The iPad Strikes Again: Gartner Cuts Its PC Market Forecast
In another sign that notebook PCs are out and tablets are in, research firm Gartner has dramatically cut its sales growth forecast for the PC sales this year and next.
Gartner now says that PC shipments will grow by 10.5 percent, down from a previous forecast of a much more robust 16 percent. It doesn’t get much better in 2012. Gartner now expects growth of 13.6 percent down from 14.8 percent previously.
There are two forces at work. First, demand for PCs is generally weaker in China, but there’s also an overall loss of interest among consumers for mobile PCs, Gartner analyst Ranjit Atwal explained in a statement. Sales of Mobile PCs have been growing like crazy for the last several years, and particularly as Wi-Fi has penetrated the home and office. But now that smart phones and tablets–especially the iPad–have brought the Internet everywhere a notebook can go plus lots of other places too, notebooks just aren’t as cool as they once were.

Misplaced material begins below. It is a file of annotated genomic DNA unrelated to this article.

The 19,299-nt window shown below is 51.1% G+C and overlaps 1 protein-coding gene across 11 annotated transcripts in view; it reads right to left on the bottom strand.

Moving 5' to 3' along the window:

And there’s more bad news for notebook vendors: Not only are sales of new notebooks slowing, but consumers are expected to keep their existing notebooks for a longer period of time. In mature markets like the U.S. and Europe, notebook sales will be growing at an average of less than 10 percent over the next five years, down from 40 percent during the previous five years.
This isn’t the first time that Gartner has put out data showing how tablets are encroaching on the notebook market. In January, Gartner and its main rival IDC came out with fourth quarter sales data that was weaker than expected, in part because of iPad sales.
Tablets were supposed to be–or so the conventional wisdom went–entertainment and media consumption devices, not something you could do any serious work on. That’s clearly turning out not to be the case.
And while for the most part sales of notebooks into large corporations is secure–Gartner says it still expects double-digit growth in sales of professional notebooks–that segment is not without its own set of iPad-centric worries. As Apple said on its latest earnings conference call, 80 percent of Fortune 100 companies are putting iPads to work in their businesses, and Apple is actively pushing the iPad as a device that’s as useful at the office as at home.